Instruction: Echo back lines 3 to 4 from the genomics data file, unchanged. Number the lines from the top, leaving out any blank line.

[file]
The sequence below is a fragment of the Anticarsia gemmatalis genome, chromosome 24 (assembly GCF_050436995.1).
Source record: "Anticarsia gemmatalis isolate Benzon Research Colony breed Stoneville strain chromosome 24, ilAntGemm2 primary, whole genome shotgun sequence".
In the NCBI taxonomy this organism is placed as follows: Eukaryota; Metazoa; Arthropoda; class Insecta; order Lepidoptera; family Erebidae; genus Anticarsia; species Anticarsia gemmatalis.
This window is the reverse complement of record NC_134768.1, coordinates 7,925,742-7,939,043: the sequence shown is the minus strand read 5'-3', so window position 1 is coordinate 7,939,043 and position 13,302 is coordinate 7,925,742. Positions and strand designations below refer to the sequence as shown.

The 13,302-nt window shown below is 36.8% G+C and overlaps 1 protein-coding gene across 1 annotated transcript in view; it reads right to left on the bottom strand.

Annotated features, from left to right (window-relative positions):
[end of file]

In the NCBI taxonomy this organism is placed as follows: Eukaryota; Metazoa; Arthropoda; class Insecta; order Lepidoptera; family Erebidae; genus Anticarsia; species Anticarsia gemmatalis.
This window is the reverse complement of record NC_134768.1, coordinates 7,925,742-7,939,043: the sequence shown is the minus strand read 5'-3', so window position 1 is coordinate 7,939,043 and position 13,302 is coordinate 7,925,742. Positions and strand designations below refer to the sequence as shown.